Expand Your Versatility On The Guitar



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Hey Folks,

 

This lesson is about expanding your versatility on your guitar. Take this lesson slow and reread sections that you don’t understand.  It’s very important that you understand how the scales are associated with each chord that you play. Mess-around with these concepts a little and things will come to light quickly. Be patient and don’t get in a hurry!!! If you still don’t get it, email me and we’ll go over it together…

riffmaster9@yahoo.com



Guitar Tab

Guitarists -- Don't Use Your Head, Use Your Neck! by: Joey Robichaux

"Want to expand your versatility on the guitar? Don't use your head -- use your neck!"

We're going to use a "G" chord and a G major pentatonic to illustrate how we can use 5 basic chord shapes to move up and down the neck of the guitar.

These 5 basic chord shapes are the open forms (played at the end of the neck near the tuning pegs) of the "G" chord, the "E" chord, the "D" chord, the "C" chord, and the "A" chord. Of course, when we play the chord shapes in different positions, the chord name will no longer be "E", "D", "C", or "A". In fact, the chord will be a "G" chord every time we play it -- although we use the fingerings normally associated with the open "E", "D", "C", and "A" chords.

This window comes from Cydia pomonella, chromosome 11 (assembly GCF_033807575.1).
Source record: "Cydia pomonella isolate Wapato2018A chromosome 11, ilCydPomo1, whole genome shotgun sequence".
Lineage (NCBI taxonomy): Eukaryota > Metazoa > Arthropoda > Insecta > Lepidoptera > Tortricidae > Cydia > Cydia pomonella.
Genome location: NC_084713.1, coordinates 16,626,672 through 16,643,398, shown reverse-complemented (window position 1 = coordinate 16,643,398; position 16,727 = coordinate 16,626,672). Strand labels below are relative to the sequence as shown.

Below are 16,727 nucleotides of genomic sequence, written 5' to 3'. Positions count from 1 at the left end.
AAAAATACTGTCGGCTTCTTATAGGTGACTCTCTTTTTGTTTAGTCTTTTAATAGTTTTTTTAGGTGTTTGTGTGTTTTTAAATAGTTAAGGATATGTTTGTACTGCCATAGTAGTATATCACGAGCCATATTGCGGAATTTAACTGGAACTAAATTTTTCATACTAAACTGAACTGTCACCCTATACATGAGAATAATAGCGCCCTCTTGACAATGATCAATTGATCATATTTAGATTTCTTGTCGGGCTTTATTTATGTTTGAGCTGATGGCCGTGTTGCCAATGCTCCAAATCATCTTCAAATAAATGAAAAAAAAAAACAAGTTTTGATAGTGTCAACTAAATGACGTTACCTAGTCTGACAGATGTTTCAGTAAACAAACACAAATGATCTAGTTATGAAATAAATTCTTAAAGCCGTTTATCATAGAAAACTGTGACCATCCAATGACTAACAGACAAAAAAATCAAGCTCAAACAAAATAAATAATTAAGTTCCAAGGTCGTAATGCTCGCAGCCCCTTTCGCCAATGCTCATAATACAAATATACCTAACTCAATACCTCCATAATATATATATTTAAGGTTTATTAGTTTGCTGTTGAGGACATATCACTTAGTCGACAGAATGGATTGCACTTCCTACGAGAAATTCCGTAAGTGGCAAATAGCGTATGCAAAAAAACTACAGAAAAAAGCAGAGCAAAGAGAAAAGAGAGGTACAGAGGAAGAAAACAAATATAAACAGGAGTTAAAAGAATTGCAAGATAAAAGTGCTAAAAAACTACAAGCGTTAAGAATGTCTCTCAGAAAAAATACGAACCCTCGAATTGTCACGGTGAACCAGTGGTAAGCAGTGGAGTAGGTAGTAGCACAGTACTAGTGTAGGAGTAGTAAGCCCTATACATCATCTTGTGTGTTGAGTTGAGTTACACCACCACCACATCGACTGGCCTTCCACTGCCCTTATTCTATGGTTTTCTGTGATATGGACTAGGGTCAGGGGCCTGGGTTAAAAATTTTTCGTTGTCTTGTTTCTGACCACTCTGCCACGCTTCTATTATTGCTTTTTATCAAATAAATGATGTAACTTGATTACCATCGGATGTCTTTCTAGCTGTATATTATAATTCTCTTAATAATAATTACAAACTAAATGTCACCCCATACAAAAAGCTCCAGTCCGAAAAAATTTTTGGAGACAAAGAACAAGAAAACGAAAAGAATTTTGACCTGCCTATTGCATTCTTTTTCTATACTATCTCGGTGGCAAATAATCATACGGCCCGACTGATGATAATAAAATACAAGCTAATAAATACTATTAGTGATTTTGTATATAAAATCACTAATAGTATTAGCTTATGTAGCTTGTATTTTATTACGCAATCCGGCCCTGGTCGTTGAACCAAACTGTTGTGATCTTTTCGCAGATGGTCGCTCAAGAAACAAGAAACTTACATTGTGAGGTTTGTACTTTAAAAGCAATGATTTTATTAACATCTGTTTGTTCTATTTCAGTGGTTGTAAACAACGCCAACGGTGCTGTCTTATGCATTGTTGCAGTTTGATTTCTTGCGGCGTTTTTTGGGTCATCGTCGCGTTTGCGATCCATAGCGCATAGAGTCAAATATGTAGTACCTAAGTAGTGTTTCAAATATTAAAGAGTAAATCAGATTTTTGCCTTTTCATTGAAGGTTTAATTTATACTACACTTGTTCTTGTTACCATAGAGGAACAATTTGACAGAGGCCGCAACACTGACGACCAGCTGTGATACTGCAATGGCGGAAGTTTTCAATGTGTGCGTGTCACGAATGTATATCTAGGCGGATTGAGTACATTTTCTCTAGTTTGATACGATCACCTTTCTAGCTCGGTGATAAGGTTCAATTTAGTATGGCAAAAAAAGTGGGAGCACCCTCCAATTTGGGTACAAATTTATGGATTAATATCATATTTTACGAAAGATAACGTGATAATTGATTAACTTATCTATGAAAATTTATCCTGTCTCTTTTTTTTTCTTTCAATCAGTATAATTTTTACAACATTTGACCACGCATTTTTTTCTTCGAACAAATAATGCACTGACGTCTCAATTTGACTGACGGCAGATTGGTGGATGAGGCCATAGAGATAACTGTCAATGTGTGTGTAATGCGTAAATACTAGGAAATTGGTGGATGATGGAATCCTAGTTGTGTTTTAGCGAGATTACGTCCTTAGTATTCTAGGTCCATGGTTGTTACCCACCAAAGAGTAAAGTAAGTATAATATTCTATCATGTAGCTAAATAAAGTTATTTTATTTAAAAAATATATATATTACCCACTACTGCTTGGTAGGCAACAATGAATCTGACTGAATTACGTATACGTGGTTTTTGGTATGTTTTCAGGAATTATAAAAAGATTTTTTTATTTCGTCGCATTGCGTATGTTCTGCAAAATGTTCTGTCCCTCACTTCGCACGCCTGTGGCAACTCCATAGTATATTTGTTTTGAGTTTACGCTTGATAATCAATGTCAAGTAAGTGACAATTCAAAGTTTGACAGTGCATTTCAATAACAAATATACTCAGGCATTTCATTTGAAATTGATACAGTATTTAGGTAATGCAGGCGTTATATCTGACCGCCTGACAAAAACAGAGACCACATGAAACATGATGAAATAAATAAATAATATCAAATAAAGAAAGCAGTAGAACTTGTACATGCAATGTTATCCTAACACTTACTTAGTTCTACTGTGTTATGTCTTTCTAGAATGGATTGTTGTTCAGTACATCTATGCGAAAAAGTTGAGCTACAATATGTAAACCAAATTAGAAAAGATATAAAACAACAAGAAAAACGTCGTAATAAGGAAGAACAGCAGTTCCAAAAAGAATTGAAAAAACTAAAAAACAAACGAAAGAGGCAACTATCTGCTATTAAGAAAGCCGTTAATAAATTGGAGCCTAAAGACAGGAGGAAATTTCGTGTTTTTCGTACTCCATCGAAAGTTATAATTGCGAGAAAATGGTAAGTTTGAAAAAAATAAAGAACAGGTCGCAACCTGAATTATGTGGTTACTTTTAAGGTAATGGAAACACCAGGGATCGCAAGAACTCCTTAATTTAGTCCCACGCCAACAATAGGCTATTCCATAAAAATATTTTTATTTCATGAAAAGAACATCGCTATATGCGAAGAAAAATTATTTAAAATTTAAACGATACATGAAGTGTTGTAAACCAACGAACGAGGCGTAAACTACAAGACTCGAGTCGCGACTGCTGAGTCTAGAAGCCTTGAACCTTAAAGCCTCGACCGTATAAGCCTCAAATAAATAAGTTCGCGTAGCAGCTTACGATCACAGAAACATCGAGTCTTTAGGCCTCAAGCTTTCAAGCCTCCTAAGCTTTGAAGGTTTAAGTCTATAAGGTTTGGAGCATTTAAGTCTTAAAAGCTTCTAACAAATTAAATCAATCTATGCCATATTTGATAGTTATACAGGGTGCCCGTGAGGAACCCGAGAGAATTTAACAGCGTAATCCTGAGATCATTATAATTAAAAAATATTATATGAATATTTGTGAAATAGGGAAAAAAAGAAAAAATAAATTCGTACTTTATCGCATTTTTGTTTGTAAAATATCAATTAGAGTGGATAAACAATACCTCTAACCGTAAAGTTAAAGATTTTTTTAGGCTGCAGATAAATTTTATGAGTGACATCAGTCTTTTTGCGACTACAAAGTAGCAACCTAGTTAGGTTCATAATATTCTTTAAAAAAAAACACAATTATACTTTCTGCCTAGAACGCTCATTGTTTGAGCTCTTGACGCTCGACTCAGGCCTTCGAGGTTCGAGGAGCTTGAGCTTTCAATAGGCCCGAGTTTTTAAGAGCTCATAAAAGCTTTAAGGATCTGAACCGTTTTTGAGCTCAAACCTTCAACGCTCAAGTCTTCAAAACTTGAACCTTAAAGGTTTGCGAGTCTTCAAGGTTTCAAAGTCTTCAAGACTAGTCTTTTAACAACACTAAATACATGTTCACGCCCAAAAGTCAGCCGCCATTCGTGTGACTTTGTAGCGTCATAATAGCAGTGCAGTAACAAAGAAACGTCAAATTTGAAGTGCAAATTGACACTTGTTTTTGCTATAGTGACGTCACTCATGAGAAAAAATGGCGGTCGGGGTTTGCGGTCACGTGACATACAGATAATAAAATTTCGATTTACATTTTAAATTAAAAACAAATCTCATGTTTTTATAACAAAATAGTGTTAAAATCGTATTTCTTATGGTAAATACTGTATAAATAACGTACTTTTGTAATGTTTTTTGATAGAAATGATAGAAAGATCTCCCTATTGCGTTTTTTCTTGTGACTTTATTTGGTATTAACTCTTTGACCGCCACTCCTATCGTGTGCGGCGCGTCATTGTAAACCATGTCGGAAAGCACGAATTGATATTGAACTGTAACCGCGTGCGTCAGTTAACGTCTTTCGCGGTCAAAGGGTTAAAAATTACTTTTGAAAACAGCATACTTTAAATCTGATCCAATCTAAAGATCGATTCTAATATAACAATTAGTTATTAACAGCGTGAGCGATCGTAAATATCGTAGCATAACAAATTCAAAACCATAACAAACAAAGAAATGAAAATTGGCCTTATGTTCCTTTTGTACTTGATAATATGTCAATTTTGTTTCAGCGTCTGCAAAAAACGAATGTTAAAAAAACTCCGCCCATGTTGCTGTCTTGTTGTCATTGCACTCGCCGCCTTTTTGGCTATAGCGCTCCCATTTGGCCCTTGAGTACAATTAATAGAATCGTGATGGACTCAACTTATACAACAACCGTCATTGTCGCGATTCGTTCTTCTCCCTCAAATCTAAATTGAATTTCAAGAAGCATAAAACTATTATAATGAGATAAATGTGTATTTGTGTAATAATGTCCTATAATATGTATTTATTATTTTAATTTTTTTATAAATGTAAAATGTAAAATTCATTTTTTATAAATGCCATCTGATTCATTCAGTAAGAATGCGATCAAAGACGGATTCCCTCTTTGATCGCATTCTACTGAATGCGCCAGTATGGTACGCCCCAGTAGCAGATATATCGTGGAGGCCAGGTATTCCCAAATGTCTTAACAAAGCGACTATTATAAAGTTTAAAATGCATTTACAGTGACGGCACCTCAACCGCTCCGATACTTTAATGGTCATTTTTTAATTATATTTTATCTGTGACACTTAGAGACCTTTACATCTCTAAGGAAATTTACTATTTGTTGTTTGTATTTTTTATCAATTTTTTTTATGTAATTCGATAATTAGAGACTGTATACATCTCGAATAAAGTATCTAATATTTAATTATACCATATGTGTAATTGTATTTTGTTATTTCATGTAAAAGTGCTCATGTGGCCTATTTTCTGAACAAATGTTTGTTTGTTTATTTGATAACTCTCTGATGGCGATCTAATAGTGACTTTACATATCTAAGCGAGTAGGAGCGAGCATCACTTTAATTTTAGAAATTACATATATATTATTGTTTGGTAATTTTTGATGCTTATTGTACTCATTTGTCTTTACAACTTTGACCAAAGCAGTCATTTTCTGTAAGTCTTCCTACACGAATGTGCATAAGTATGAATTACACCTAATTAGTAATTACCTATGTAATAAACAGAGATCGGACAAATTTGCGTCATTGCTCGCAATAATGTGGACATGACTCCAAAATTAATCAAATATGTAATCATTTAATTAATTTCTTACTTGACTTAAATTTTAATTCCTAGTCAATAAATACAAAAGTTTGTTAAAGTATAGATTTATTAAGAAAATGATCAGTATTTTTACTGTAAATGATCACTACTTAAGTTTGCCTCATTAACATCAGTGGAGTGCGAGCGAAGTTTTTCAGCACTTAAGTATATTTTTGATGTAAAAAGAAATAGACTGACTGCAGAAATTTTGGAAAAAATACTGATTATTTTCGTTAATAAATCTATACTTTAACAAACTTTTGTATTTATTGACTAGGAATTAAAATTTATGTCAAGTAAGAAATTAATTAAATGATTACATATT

At the Beginning -- the "G" chord

We'll start with the basic open "G" chord. The chord form is:

--ooo- open

|||||| 1st fret

------

|x|||| 2nd fret

------

x||||x 3rd fret

------

The pentatonics in this form of the chord are these:

E--0--3----------------------------------------------------------

B--------0--3----------------------------------------------------

G--------------0--2----------------------------------------------

D--------------------0--2----------------------------------------

A--------------------------0--2----------------------------------

E--------------------------------0--3----------------------------

Note that the third fret on the two "E" strings and the second fret on the "A" string follow the basic "G" chord form.

The following box demonstrates the tab above and shows the basic chord form. The "c" is a note in the chord form, the "r" is the root note of the chord, and the "x" are the extra notes that, when combined with the "c" and "r" notes, make up the pentatonic.

xxcccx open

|||||| 1st fret

------

|cxx|| 2nd fret

------

r|||xr 3rd fret

------

Second Stop on the Fretboard - the "E" chord

To move down the fretboard, we're going to use the barred form of the "G" chord. This is basically the open "E" chord; however, played at the third fret it gives us a "G" chord.